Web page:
This page has been translated automatically.
Video Tutorials
How To
Professional (SIM)
Interface Overview
Assets Workflow
Settings and Preferences
Working With Projects
Adjusting Node Parameters
Setting Up Materials
Setting Up Properties
Using Editor Tools for Specific Tasks
Extending Editor Functionality
Built-in Node Types
Light Sources
World Nodes
Sound Objects
Pathfinding Objects
Setting Up Development Environment
Usage Examples
UUSL (Unified UNIGINE Shader Language)
File Formats
Materials and Shaders
Rebuilding the Engine Tools
Double Precision Coordinates
Common Functionality
Controls-Related Classes
Engine-Related Classes
Filesystem Functionality
GUI-Related Classes
Math Functionality
Node-Related Classes
Objects-Related Classes
Networking Functionality
Pathfinding-Related Classes
Physics-Related Classes
Plugins-Related Classes
IG Plugin
CIGIConnector Plugin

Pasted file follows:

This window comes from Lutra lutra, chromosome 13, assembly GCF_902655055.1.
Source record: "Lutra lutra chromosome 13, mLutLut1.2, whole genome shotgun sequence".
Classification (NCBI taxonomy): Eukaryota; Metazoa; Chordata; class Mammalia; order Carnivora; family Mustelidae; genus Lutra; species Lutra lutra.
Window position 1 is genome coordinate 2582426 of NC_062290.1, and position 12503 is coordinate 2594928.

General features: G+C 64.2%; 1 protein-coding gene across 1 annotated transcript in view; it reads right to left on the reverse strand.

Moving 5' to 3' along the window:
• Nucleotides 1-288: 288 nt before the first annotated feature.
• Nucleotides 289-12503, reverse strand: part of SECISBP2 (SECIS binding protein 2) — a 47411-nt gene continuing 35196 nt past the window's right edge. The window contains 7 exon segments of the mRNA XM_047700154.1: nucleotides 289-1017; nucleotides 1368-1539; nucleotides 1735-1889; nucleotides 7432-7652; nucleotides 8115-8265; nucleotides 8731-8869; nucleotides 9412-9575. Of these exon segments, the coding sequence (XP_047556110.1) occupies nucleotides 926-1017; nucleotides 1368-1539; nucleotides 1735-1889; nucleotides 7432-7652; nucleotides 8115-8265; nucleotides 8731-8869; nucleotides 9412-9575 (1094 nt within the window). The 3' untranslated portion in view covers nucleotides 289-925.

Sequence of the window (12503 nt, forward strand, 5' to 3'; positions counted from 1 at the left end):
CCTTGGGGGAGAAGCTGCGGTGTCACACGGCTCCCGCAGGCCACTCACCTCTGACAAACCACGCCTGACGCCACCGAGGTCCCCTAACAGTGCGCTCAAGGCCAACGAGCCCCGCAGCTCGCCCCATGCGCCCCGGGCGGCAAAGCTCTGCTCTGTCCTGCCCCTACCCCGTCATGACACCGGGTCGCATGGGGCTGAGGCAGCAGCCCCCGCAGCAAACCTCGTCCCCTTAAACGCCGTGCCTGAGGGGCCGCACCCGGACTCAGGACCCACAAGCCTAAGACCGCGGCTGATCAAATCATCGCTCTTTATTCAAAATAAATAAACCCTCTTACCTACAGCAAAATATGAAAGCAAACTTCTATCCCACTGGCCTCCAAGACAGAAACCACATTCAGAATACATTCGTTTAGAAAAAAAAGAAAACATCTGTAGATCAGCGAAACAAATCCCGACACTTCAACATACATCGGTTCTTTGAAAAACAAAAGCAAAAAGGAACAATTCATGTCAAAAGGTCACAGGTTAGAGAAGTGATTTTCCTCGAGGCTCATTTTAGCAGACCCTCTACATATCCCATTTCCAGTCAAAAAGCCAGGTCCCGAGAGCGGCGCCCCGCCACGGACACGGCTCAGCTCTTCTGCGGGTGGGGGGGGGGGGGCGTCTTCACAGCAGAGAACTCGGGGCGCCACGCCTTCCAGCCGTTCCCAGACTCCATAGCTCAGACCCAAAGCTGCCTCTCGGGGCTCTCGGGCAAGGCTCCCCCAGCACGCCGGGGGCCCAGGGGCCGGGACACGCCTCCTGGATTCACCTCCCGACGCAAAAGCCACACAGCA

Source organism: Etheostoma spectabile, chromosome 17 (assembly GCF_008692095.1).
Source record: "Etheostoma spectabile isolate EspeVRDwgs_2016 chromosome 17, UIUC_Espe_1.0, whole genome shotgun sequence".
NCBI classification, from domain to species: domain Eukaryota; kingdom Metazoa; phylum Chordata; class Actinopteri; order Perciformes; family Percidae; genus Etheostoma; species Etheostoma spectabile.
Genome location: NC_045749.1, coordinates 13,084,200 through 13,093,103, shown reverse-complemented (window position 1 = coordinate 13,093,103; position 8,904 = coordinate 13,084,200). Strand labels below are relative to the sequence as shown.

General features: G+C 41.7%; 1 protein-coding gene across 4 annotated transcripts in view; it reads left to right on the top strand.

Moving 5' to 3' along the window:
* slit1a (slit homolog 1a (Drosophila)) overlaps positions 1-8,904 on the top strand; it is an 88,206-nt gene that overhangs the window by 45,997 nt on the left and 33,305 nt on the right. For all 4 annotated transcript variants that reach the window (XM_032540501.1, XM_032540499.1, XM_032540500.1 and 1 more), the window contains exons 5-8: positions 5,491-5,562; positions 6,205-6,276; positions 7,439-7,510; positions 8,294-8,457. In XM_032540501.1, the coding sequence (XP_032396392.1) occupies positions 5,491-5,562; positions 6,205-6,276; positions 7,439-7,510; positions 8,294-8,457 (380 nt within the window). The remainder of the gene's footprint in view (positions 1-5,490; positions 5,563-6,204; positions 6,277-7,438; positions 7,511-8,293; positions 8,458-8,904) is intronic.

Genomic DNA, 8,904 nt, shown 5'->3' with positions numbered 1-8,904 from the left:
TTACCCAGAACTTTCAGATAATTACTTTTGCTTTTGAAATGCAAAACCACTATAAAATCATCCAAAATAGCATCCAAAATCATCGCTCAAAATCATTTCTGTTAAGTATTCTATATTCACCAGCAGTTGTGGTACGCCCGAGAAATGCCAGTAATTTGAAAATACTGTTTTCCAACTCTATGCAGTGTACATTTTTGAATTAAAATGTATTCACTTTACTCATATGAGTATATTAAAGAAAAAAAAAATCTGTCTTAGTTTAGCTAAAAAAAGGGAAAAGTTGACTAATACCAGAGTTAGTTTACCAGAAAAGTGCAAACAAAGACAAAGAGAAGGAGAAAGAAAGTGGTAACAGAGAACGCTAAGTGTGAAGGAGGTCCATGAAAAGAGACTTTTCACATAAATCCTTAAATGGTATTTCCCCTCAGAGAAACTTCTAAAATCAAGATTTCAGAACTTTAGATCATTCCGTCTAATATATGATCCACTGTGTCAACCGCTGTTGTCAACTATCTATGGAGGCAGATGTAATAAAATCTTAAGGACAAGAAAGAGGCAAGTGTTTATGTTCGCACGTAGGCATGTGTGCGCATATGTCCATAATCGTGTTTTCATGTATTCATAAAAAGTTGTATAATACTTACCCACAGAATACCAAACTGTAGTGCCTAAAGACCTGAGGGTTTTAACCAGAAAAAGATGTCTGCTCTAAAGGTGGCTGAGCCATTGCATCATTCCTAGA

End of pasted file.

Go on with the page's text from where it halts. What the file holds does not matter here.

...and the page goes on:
Rendering-Related Classes
Content Creation
Content Optimization
Material Nodes Library
Art Samples

Migrating to UNIGINE from Unreal Engine: Programming

Game logic in an Unreal Engine project is implemented via Blueprint Script / C++ components. You got used to determine actor's behavior by writing event functions like InitializeComponent() and TickComponent().

In UNIGINE, you can create projects based on C++, C#, and UnigineScript API. A visual scripting feature is being under research and development at the moment.

The traditional workflow implies the Application Logic has three basic components that have different lifetimes:

  • SystemLogic (the AppSystemLogic.cpp source file) exists during the application life cycle.
  • WorldLogic (the AppWorldLogic.cpp source file) takes effect only when a world is loaded.
  • EditorLogic (the AppEditorLogic.cpp source file) takes effect only when a custom editor is loaded (there is a class derived from the EditorLogic class).

Check out the Programming Quick Start series to get started in traditional C++ programming in UNIGINE.